website development

Inclusive Design: Make Your Digital Experiences Accessible to Everyone

inclusive website design

If you have a brick-and-mortar business, you probably know a thing or two about accessibility.

You have ramps and elevators for wheelchair users. You understand the Americans with Disabilities Act (ADA) policies on service animals. And you might even offer materials in braille or have someone on your staff who can communicate via sign language.

But when it comes to your website, social media pages, emails and other digital experiences, are you taking the same pains to ensure everyone, regardless of disability, has equal access?

Enter inclusive design.

Inclusive design makes your digital content easier to consume for customers with physical or intellectual disabilities. And it’s not just the right thing to do — in most cases, it’s the law.

What the ADA Says About Web Accessibility

The ADA requires state and local government and any business open to the public to abide by Web Content Accessibility Guidelines (WCAG). The guidelines require content to be perceivable, operable, understandable, and robust. (A detailed list of requirements can be found here.)

Fines for non-compliance can be as high as $75,000 for a first-time offense. The ADA certainly isn’t shy about taking businesses to task, either. Past cases include Rite Aid, H&R Block and even Louisiana Tech University.

Tips to Make Your Digital Content More Accessible

Use Alt Text for Images

A picture is only worth a thousand words if your audience can actually see that picture. So you need to use those thousand words (well … some of them, at least) to describe your images to your visually impaired readers.

Be sure to paint as clear a picture as possible. “Man looking at water” is OK. “Man in red shirt and blue jeans standing on the lakeshore looking at sailboat on the water” is better.

Closed Captioning Is Important

If you’re using video as a part of your marketing strategy (which you should absolutely be doing already), closed captioning (CC) is a must.

Some social media sites — specifically, Facebook, YouTube, and LinkedIn — provide options for uploading CC. Others require that you “burn” them onto the video, meaning that they can’t be turned on or off.

Social media sites generally use automatic speech recognition (ASR) to provide CC. Fine in theory, but horrible in execution, particularly if your video contains difficult to pronounce terms, company names, or products.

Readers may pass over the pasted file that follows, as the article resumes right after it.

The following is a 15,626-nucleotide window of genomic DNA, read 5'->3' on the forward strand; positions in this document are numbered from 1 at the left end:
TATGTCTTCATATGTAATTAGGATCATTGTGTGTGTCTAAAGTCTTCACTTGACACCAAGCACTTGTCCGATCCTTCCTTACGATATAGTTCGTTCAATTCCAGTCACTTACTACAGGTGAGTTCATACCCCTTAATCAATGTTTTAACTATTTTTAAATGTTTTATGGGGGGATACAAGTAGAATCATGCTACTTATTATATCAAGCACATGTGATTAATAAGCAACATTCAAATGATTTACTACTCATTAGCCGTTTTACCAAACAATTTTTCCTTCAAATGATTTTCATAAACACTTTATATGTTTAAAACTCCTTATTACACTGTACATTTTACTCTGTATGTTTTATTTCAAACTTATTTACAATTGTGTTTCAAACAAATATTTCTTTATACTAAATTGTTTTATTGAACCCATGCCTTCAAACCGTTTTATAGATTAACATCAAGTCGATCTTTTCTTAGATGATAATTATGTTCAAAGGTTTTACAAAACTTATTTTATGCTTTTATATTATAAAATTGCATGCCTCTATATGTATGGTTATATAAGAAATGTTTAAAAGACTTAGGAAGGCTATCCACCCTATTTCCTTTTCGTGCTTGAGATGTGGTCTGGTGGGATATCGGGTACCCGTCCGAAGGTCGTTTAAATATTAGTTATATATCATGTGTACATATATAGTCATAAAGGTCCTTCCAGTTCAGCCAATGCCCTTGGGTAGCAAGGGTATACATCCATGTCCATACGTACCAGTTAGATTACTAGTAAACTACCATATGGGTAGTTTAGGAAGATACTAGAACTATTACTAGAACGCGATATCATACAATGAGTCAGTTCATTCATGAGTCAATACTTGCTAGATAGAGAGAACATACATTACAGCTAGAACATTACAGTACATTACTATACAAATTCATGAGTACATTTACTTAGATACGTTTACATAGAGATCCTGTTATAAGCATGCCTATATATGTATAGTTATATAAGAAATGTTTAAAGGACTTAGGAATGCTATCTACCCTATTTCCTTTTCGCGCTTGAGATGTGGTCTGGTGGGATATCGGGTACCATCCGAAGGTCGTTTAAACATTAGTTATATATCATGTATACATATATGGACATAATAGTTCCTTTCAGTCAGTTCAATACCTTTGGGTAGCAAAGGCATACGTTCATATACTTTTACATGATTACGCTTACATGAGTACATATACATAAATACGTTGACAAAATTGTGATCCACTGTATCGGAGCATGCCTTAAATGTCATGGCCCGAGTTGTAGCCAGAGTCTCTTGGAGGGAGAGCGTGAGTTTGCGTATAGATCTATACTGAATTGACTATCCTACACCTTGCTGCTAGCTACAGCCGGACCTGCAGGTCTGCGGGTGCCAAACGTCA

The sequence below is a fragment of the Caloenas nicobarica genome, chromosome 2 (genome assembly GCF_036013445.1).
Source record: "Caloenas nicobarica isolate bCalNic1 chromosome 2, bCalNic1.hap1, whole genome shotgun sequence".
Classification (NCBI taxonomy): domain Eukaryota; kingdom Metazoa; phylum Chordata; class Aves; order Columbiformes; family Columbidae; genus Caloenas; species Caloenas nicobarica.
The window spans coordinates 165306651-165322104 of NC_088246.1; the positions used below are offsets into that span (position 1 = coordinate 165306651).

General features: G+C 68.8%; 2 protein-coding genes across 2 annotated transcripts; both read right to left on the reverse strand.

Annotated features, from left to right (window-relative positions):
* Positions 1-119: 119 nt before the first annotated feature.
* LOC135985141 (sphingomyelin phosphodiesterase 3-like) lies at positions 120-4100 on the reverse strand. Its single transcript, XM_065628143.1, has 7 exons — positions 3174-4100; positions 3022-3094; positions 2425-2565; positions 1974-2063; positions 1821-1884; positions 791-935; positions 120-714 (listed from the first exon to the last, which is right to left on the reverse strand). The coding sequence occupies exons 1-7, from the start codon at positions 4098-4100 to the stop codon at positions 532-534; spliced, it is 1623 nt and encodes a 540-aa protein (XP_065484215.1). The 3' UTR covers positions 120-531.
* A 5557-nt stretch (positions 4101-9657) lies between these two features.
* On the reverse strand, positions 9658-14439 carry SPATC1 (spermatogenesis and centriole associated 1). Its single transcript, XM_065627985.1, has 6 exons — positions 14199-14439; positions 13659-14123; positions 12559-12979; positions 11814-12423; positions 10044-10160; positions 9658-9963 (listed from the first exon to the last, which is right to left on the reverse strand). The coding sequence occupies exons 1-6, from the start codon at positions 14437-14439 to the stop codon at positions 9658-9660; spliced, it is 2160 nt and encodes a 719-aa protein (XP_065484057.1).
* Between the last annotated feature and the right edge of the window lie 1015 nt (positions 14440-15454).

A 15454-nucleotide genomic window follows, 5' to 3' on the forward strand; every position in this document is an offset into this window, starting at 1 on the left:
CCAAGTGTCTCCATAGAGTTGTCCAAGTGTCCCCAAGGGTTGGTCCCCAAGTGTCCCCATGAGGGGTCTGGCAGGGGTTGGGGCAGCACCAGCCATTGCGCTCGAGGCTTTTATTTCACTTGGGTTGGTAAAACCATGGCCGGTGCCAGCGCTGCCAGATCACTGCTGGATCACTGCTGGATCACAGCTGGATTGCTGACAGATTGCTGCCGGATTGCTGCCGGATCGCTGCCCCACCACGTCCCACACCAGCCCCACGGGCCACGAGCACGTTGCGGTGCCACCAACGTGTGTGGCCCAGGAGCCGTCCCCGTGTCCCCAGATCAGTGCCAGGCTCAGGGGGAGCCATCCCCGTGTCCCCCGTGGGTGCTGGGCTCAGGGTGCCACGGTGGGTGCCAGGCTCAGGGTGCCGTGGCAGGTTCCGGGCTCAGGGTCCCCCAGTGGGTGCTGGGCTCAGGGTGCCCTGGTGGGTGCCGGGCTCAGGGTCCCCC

Keep Text Organized and Easy to Read

Your website’s fonts shouldn’t look like the disclaimers on a prescription-drug commercial. Using large, clear (and preferably sans serif) fonts can help, say, people with declining eyesight from age or even temporary issues such as lost glasses. It even offers benefits for people without disabilities. Easy-to-read fonts make your copy clearer to people using smaller screens (read: phones and even smart watches) or in bright environments where the screen isn’t easily viewable.

It might be tempting to show a little artistic flourish by peppering your site with little blocks of text tucked into big graphics. However, you should keep copy that’s meant to be read in big, organized blocks that are easy to access and easy to scroll through.

Remember: Not Everyone Uses Mice

Many people with motor disabilities only use keyboards — that means no mice and no touchpads. So you’ll want to make sure that everything on your site works for keyboard-only users. You should also ensure that a person using only keyboard commands can navigate the page in a sensible, intuitive way.

Not Everyone Can See Color the Same Way, Either

Roughly 4% of the country is color-blind. That might sound like a small percentage, but it still translates to some 12 million Americans. That’s millions of people who can’t distinguish some colors from one another, and thus they can’t pick up on color cues. adds that “screen readers do not tell the user the color of text on a screen, so a person who is blind would not be able to know that color is meant to convey certain information (for example, using red text alone to show which fields are required on a form).”

Can Everyone Enjoy Your Website?

You want every potential visitor to your website, social media and other online platforms to fully enjoy, appreciate and understand what you have to say. It’s not just good business — it’s the right thing to do.

Do you want to ensure you’re compliant with disability regulations? Do you want to go above and beyond, talk to us! Mischa offers a full suite of website development solutions, whether you need to upgrade from what you have or start from scratch.

Let’s get started! Send us a message today!